I co-authored my latest piece with Adnan. It is about the issues encircling balance of obligations deficit and the pegged exchange rate between the Nepali rupees (NRs) and Indian rupee (IRs). Taking a look at the options open to the Nepali central bank or investment company, neither revaluation is good nor devaluation is good. Given the dire state of the Nepali overall economy, sticking with the prevailing peg is the best option.
Here can be an additional blog post on the problem. The rumors about a possible change in trade rate picked up much steam because the economy experienced around Rs 20 billion opening in the balance of payments (BOP) in the first half of the fiscal year. To douse potential speculative strike on the money, the fund secretary and the fund minister had to place out statements stating that the exchange rate won’t change as of now. Even the central bank or investment company has been pressured to create a formal statement.
Given the condition of our economy right now, remaining the course, i.e. sticking with the existing exchange rate peg, appears to be the best option. Probably the most pressing macroeconomic problem right now is to find ways to slim current accounts deficit and close the gap in the BOP. The surge in imports and decrease in remittances and exports have activated this unlucky situation. A revaluation of the currency is out of the question since it would not address the core problems.
In fact, it would widen current account deficit as imports from India become relatively cheaper to local consumers. Meanwhile, imports of Nepali items by Indian consumers would become expensive. It seems sensible to revalue Nepali rupee against the Indian rupee if the demand of Nepali export items by Indian consumers is inelastic, i.e. no matter by how much prices change, Indian consumers would demand Nepali items. This is clearly not the case. In fact, the Indian market already has close substitutes of almost all the things Nepal exports.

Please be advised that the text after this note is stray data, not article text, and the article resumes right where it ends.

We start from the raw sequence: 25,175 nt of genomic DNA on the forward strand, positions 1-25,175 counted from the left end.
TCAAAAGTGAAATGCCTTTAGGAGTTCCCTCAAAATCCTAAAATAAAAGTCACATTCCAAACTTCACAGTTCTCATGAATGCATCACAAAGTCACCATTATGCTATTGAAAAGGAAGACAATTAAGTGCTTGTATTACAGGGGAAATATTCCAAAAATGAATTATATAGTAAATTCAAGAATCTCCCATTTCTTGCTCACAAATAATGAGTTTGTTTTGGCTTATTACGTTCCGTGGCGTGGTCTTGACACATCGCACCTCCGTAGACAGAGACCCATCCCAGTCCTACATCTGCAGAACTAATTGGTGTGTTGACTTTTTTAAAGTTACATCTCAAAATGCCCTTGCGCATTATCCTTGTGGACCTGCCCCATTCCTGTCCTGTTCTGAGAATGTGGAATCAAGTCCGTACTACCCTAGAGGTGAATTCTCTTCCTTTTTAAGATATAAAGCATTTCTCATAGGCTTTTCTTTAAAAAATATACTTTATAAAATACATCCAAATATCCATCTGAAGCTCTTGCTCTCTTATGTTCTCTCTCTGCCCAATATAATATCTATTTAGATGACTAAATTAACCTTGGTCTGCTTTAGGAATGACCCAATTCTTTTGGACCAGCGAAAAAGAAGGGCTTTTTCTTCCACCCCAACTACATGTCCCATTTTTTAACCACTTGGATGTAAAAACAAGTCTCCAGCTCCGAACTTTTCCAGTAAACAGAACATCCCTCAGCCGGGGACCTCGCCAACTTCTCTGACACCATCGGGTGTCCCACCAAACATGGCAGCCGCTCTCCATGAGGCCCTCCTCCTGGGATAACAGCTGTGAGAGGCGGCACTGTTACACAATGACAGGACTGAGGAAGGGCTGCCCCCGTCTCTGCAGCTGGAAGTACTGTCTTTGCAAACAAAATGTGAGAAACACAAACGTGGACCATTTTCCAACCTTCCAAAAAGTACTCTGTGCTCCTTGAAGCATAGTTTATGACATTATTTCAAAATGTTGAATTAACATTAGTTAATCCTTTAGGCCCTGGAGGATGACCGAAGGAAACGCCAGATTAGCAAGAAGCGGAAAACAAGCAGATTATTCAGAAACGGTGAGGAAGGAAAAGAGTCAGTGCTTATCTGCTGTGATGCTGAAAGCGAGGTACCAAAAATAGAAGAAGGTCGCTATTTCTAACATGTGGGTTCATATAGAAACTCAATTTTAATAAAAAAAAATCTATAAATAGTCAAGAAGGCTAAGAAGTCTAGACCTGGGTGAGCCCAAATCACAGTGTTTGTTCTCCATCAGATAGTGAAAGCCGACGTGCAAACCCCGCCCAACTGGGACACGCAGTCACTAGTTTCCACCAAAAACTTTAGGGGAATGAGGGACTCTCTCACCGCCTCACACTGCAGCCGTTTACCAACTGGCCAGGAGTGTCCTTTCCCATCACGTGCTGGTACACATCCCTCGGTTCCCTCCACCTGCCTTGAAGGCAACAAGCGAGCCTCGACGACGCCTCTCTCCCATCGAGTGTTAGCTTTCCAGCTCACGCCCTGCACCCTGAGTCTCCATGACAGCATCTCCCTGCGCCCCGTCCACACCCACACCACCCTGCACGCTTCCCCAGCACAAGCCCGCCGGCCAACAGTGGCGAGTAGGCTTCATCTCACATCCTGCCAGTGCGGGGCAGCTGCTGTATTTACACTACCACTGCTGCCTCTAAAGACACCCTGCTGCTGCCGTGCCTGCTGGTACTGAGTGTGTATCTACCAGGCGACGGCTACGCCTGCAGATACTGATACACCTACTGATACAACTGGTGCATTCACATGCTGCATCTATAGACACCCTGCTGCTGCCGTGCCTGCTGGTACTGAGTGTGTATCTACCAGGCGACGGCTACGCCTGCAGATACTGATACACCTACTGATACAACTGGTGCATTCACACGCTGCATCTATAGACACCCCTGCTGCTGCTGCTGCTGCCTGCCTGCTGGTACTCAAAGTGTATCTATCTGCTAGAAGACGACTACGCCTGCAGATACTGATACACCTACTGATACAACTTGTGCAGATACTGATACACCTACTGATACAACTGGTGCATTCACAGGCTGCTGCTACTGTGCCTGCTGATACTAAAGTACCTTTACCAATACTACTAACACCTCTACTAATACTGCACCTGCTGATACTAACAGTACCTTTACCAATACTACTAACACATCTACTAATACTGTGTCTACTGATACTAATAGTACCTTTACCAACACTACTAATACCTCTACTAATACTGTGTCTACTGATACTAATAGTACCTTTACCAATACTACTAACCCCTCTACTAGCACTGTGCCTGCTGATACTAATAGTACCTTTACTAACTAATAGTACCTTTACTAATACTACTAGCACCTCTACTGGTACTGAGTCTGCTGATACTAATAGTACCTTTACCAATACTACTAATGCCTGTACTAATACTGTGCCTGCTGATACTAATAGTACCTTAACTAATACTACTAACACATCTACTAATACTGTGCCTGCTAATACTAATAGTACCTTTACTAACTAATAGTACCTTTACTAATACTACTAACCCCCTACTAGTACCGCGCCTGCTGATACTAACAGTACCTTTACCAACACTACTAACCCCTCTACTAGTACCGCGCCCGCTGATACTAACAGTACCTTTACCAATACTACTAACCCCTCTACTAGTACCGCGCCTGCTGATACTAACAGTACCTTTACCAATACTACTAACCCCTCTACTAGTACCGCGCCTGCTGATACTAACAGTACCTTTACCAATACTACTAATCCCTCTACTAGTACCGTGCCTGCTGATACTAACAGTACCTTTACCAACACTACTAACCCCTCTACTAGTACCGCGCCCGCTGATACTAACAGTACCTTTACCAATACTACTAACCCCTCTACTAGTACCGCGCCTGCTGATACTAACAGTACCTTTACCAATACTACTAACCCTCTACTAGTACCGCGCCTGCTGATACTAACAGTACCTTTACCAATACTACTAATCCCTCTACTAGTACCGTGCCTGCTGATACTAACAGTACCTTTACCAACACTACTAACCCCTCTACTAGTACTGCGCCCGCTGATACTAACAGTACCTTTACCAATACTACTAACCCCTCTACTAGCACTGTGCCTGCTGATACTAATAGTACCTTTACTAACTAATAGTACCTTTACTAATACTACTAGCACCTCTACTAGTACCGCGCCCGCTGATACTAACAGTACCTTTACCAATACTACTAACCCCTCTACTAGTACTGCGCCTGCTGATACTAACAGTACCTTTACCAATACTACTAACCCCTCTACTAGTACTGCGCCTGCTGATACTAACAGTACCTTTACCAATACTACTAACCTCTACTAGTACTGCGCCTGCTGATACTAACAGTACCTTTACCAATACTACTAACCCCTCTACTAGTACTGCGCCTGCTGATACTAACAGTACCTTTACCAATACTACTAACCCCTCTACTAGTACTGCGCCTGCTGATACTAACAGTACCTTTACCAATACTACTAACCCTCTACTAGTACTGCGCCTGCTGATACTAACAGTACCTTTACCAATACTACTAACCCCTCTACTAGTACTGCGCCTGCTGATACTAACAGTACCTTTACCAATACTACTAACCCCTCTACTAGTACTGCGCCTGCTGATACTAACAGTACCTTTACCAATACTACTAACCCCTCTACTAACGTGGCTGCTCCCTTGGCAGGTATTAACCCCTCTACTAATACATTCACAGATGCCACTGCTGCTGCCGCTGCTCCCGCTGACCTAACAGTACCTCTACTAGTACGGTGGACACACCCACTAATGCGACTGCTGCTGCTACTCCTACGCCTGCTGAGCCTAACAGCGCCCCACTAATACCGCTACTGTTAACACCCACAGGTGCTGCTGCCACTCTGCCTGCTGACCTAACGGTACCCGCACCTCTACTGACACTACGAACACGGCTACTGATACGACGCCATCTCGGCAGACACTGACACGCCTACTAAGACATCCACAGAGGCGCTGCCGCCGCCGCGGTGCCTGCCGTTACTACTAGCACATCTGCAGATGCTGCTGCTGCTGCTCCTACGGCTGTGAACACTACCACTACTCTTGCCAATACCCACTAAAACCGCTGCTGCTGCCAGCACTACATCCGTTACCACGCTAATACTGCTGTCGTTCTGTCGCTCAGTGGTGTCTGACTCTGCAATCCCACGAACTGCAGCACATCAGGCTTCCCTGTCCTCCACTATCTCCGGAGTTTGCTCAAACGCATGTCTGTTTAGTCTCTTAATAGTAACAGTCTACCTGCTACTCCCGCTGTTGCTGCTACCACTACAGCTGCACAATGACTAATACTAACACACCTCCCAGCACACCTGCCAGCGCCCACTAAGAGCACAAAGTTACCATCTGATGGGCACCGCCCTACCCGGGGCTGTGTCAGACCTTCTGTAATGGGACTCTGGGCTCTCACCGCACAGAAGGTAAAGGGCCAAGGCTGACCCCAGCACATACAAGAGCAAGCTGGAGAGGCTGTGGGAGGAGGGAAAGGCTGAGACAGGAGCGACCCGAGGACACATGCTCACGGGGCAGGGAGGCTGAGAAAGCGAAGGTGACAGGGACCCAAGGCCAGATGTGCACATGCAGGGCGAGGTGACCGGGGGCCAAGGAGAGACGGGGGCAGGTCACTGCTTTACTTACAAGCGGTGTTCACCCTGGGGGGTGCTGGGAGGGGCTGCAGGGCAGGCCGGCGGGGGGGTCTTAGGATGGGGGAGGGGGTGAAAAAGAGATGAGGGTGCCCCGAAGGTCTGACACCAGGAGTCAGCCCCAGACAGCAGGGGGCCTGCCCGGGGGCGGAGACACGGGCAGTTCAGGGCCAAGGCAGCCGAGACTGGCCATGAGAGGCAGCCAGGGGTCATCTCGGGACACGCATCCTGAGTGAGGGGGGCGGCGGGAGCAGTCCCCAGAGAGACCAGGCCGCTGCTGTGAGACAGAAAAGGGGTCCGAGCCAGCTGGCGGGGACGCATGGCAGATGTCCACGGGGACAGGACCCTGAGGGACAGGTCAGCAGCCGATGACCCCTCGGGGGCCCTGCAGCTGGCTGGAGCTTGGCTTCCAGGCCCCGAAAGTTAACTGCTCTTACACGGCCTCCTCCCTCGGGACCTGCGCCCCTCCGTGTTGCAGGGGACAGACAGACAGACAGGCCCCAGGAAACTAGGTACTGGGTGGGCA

Devaluation seems to be the most popular option among experts of the Nepali overall economy. At present, it is certainly a better case than revaluation but a weaker case than the position quo. You can find short-term benefits and long-term risks associated with devaluation. Devaluation – a deliberate downward adjustment in the state exchange rate – will reduce the currency’s value. By making exports less costly, and discouraging imports, devaluation can indeed lessen current account deficit. If things come out this way, then devaluation is not bad for the Nepali economy. However, the monetary and trade engines set in motion once it does not stop there; devaluation is not devoid of dire economic consequences.
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First, by increasing the price of imports and stimulating demand for exports, devaluation increases financial activity but aggravates inflation potentially. But, the high inflation rate will force the government to raise rates of interest to control spiraling price rises, which is already hovering around 12 percent in Nepal. As a consequence, the higher interest rates will cause a slower rate of financial growth by discouraging consumption and reducing investment by firms.
Moreover, the inflation genie is out of the bottle once, we will have to let go a lot of financial growth before inflation can be contained again. The story of inflation is a bit more complicated than what some are arguing simply that devaluation will lead to a short-term high-inflation, but a long-run low-inflation.
Economists and policymakers could have a simpler life, if it was this straight-forward. It makes sense to revalue Nepali rupee against the Indian rupee if the demand of Nepali export items by Indian consumers is inelastic, i.e. no matter by how much prices change, Indian consumers would demand Nepali items.